Sixth-grade South Heart students won first place for their futuristic city in North Dakota's Future City Competition and will advance to the national competition on February 18, 2020 in Washington, D.C.

Future City is a nationwide project-based learning competition in which middle school students design and build innovate future cities.

Teacher Jerica Smith said the project has three parts: create a city using SimCity, research and write a 1,500 word essay about your city and create a physical model of your city. They began the process in October and presented their final project last Saturday in Bismarck.

Student Megan Robb described the scenario they imagined for their city, Quevere.

"We acted like Houston got wiped out by a hurricane, and we replaced Houston," she said. "We wanted to be close to the ocean so we could prove how resilient our system was. There’s fresh water and salt water contamination, oil contamination because of the offshore drilling, and then pesticides and soil contamination because of the farming."

For the competition, Megan and her partners Lee O'Brien and Asia Dutke were tasked with considering threats to their city's water system and creating a means of eliminating those threats.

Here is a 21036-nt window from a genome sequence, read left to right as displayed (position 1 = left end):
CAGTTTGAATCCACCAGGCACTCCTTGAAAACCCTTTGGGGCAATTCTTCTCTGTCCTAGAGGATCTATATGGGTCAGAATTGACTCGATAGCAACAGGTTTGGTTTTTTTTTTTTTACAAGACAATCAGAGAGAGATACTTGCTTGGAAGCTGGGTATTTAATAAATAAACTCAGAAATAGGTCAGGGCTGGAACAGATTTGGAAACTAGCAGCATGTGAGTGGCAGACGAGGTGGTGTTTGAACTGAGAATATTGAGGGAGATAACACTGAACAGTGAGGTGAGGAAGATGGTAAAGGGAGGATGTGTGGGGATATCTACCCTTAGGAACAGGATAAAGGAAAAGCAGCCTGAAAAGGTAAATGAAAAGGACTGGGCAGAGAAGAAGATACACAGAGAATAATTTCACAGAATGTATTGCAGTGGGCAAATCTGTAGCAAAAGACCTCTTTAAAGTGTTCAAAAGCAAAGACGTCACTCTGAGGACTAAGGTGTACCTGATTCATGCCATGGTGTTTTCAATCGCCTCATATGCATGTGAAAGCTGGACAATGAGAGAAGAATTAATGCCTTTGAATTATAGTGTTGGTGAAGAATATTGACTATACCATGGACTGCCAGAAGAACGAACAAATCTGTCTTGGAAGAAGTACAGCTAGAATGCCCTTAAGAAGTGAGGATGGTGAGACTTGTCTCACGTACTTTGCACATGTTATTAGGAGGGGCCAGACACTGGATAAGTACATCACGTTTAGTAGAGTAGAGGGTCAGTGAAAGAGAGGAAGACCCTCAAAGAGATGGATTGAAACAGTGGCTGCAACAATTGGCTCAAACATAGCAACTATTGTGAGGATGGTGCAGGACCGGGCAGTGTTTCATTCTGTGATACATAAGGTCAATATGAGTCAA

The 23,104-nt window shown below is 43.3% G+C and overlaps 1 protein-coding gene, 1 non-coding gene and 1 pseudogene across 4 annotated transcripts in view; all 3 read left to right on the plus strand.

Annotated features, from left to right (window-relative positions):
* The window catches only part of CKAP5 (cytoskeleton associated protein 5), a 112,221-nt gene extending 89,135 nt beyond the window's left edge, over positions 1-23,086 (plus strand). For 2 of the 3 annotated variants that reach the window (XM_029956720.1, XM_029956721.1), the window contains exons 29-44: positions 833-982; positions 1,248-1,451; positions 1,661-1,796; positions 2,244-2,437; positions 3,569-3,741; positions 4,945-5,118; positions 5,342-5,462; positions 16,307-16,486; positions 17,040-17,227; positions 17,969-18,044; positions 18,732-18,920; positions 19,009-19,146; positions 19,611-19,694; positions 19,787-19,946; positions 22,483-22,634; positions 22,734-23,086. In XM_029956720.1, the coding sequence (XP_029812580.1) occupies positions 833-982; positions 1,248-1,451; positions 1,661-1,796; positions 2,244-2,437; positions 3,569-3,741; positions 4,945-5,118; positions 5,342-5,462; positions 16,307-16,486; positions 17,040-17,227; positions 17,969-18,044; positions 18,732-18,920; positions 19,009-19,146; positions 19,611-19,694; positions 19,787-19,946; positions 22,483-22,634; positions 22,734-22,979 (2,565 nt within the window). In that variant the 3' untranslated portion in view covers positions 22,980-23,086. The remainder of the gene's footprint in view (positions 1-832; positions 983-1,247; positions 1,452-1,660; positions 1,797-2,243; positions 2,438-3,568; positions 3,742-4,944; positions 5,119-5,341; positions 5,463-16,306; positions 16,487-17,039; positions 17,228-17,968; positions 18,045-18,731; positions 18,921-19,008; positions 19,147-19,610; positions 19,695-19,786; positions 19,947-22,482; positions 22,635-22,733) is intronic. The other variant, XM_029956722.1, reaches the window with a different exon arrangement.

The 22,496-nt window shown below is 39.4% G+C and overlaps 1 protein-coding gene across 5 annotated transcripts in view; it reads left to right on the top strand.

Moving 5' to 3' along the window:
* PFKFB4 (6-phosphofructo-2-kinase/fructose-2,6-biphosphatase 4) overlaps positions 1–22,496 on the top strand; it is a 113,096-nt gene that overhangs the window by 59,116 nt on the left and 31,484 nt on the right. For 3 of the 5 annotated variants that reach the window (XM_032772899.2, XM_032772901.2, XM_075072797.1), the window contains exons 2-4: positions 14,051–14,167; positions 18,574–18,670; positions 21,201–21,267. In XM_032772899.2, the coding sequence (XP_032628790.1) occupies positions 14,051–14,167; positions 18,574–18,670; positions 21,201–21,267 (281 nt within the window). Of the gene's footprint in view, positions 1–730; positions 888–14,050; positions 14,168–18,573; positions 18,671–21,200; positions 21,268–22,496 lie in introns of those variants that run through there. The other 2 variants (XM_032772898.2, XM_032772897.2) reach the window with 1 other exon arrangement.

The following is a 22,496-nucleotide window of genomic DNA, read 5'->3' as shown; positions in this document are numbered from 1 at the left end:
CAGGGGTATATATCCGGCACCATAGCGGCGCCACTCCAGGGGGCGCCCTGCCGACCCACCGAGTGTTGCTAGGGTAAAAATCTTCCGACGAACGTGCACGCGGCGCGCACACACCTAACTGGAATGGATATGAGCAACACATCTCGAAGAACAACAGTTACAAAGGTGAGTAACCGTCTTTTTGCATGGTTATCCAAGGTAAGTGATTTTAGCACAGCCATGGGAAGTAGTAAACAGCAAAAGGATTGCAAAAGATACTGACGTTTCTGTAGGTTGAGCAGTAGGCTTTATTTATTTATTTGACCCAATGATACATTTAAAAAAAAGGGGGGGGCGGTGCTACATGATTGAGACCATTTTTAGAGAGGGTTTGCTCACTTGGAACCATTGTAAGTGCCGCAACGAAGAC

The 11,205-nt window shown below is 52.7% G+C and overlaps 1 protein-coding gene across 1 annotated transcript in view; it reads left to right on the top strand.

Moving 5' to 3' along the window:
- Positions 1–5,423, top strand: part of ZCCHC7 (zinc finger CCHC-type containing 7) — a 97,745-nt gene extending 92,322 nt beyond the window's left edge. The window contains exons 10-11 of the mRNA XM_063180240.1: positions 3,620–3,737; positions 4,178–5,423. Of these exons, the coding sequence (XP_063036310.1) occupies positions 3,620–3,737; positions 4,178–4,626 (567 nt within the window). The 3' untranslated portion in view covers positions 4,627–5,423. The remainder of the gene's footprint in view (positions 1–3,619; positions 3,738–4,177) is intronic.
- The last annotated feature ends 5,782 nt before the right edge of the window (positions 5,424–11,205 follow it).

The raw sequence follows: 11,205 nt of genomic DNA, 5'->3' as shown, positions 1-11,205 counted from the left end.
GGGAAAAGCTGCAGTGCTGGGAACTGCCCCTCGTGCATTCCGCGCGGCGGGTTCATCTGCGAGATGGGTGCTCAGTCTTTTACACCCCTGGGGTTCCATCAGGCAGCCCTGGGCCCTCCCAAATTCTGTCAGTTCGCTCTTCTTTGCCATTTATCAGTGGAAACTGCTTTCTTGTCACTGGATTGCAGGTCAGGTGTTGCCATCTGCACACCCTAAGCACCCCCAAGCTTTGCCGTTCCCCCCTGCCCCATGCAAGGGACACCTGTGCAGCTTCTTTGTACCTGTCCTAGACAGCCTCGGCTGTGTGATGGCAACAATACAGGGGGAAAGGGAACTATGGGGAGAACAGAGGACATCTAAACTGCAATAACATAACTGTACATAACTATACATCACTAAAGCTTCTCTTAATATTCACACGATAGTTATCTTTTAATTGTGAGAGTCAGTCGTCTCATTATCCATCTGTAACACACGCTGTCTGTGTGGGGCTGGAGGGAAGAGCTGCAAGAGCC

Smith said Lee was the brain behind the water system for their city.

"We created a very resilient water system that also incorporates the power system into it," Lee said. "It uses steam and heat to create the electricity. It also uses a hydroelectric turbine. When water’s turned to steam, most of the contaminates are taken out, but just in case, it flows through a water treatment plant."

He made the diagram of the system, which takes in ocean water, river water and overflow water.

As part of the competition, the students' project had to include at least one moving part. Their's had two, one of which was a tram.

"Our tram has a battery that has two magnets on each end, and it can climb up a copper coil, which is coiled around it and put on a popsicle stick so it has stability," Lee said. "It crawls up and it also goes down on its own. The electricity, the way that it flows, if you put the magnets the right way, the electricity will push (the tram) ... because copper is magnetic when it has an electrical charge to it."

Megan said that Steffes engineer Seth Obritsch helped them make the moving parts.

"He also taught us that there are more fails than successes in engineering," she said.

Future City requires an engineer or mentor be on each team, and Smith found Obritsch.

"He came and met us at least once a week after school. He’d get off work early and spend the rest of the afternoon, evening with us," she said.

In addition to winning first place, the students also won Best Land Surveying Practices.

One other group from South Heart and at least one group from Richardton-Taylor participated as well.